When the homebuilding industry descends on Las Vegas on Jan. 20 for its annual trade show, a highlight as always will be a project called the New American Home. This model house—a new one gets built each year—serves as a showcase for the industry's latest technology and trends. The massive four-bedroom, five-bath structure popping up in suburban Las Vegas this year may seem a little out of touch with the times as the nation suffers through the worst housing slump in decades. But out in the real world, architects and builders are busy trying to figure out how to put some of the same design features into new homes. Such trends are worth noting: Having amenities that appeal to buyers a decade or more after your house is built will help it hold its value. We list below some of the most important new design features you'll see in homes.
Indoor/Outdoor Living Just since 1992 the number of U.S. homes built with patios or porches has doubled. The New American Home in Las Vegas has a giant backyard that features a covered area with a flatscreen TV and pool table as well as a detached "rejuvenation room" for relaxing. New homes in warmer climates are being built with courtyards that provide a connection to the outdoors but also give shelter from wind and privacy from neighbors. This is critical as builders try to cram larger houses onto smaller lots to keep land costs down. And there's a history to them, notes Newport Beach (Calif.) architect David Kosco: "The courtyard goes back to Roman times."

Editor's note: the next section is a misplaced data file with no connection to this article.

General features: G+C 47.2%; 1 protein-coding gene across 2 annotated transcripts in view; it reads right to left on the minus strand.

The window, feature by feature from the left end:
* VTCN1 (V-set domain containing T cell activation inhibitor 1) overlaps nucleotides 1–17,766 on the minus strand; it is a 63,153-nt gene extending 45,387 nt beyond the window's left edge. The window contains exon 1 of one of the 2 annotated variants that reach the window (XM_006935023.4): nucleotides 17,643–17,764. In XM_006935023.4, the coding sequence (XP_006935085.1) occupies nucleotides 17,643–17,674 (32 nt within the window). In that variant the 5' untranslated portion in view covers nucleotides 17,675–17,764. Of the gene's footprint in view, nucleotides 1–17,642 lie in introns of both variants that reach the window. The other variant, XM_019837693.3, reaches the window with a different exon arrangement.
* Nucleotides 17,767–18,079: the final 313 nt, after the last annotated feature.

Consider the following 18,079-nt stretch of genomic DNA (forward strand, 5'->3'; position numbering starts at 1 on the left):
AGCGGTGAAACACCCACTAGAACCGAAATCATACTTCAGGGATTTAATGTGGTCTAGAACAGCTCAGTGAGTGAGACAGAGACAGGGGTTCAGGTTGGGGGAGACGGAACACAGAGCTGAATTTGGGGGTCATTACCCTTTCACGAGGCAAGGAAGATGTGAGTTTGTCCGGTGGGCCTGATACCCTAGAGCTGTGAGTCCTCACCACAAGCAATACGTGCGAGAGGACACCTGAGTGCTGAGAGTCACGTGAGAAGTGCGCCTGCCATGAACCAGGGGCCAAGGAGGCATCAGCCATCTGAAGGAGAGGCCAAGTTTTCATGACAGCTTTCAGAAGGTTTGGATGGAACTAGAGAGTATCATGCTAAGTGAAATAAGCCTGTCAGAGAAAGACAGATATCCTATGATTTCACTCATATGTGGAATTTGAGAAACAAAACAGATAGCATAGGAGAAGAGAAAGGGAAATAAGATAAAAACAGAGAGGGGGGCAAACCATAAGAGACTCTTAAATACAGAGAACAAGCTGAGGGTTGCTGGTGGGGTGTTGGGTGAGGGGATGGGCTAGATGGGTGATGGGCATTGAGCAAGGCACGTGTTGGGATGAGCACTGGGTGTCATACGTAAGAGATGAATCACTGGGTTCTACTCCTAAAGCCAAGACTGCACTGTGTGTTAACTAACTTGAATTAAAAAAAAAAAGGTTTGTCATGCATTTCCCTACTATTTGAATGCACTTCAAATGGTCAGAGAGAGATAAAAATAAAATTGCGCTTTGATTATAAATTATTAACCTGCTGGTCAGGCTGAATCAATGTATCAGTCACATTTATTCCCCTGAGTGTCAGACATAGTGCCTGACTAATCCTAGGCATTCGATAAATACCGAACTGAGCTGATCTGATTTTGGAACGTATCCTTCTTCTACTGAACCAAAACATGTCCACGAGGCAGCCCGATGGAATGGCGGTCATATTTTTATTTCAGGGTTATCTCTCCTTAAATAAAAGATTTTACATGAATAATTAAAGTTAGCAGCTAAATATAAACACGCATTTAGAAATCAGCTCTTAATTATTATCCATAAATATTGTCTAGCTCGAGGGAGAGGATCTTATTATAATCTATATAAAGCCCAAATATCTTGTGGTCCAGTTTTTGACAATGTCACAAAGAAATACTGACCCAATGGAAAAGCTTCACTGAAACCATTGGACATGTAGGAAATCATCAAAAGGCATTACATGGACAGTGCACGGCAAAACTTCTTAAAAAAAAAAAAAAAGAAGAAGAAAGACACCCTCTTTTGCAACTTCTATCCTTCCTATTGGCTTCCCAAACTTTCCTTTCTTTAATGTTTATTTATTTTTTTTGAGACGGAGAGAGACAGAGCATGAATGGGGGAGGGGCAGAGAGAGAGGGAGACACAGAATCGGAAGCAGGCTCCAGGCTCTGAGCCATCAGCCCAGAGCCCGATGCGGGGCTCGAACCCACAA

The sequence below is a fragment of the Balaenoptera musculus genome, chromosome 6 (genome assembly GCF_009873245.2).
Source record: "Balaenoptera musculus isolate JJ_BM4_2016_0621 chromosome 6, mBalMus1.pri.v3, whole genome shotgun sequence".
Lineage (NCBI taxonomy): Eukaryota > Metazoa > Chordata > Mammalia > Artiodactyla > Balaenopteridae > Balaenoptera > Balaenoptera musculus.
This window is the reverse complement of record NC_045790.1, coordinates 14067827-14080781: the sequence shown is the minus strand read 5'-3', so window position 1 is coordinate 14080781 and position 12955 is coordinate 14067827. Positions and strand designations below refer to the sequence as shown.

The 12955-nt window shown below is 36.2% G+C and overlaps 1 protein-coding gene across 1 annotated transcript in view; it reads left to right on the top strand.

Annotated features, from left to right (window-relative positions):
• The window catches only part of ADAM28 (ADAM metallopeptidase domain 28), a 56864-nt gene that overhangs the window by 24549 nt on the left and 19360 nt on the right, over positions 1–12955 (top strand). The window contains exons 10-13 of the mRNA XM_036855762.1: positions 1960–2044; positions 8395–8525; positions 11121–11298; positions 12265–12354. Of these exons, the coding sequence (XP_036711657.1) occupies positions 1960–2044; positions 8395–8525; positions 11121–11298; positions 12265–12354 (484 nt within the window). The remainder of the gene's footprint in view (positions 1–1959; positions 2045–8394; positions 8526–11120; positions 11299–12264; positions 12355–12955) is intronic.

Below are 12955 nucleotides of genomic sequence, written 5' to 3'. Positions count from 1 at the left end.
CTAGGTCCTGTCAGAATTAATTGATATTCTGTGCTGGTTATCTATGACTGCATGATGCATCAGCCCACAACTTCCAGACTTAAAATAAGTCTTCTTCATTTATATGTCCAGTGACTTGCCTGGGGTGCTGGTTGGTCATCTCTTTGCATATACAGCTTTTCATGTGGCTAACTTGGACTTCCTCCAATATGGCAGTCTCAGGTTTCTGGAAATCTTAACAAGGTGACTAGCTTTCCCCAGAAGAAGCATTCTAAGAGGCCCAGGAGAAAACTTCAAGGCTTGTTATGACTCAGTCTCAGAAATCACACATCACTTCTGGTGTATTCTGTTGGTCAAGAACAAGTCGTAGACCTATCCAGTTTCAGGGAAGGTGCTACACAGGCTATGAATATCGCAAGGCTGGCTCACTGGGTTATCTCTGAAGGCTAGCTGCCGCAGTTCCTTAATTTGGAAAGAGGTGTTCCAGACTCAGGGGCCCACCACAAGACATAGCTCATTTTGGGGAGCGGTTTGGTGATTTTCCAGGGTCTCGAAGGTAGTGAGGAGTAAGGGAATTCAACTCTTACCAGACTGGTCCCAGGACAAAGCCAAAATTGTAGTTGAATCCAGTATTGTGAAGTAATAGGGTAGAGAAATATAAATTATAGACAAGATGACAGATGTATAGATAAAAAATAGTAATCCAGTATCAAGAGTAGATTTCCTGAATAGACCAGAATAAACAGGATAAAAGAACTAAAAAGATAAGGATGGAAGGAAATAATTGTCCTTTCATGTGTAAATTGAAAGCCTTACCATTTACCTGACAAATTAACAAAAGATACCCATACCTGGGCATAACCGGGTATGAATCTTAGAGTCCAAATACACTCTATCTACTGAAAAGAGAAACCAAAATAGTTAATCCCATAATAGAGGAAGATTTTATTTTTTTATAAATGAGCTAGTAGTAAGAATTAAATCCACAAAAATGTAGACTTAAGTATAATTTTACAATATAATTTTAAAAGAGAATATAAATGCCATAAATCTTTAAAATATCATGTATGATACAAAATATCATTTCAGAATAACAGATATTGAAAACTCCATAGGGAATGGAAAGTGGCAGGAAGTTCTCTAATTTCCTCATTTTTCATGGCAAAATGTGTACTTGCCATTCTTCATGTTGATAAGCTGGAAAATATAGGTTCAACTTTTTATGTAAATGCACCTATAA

The Return of the Basement With lot sizes limited, builders are looking for space underground. Once a typical feature of homes in the Northeast, basements are rising in popularity nationally as a way to create extra space. New technologies in insulation and waterproofing are allowing builders to add basements in any climate. They can serve as game rooms for kids, home theaters, or just the "man-cave" for Dad. Builders are even creating underground garages for homes and townhouses to free up space for living areas above, notes Irvine (Calif.) architect Rick Emsiek.
The Death of the Living Room The kitchen, living, and dining areas are continuing to merge into a great room or family room. In a 2007 study conducted by the National Association of Home Builders, half of those surveyed said they would do without a formal living room if it meant a larger family gathering space. In some cases this is a refection of the connection to the outdoors as well, as home buyers want fewer walls and unobstructed views out into the backyard, says Craig Delahooke, director of custom development for John Laing Luxury Homes.
The Home Office No longer just a spare bedroom, the home office is evolving into an entirely separate structure such as a casita in the backyard or even a separate wing near the garage. Having a separate entrance for the home office allows today's increasingly mobile workforce to receive work-related visitors or hire an assistant at home without having these people traipse through the main house.
Wireless, but not Cordless With wireless laptops allowing people to carry their computer to any room, that little computer nook that was popping up at the top of the stairs in many new homes is starting to disappear. Instead you're likely to see a charging station or "Mom's Desk," a little space, typically in the kitchen, where cell phones, laptops, and other devices can be charged.
The Soft Loft The industrial look with concrete floors and exposed brick is over. Thousands of these pseudo SoHos popped up even in cities such as Dallas and Houston that lacked an industrial past. Downtown lofts have seen some of the steepest price declines in this bust. "Architects love to show these wide-open floor plans, but the reality is people want some privacy," says Los Angeles architect Jonathan Watts. He says new condos are returning to more traditional floor plans. Lofts are adding hardwood floors, sliding doors, even wall-to-wall carpeting to warm them up.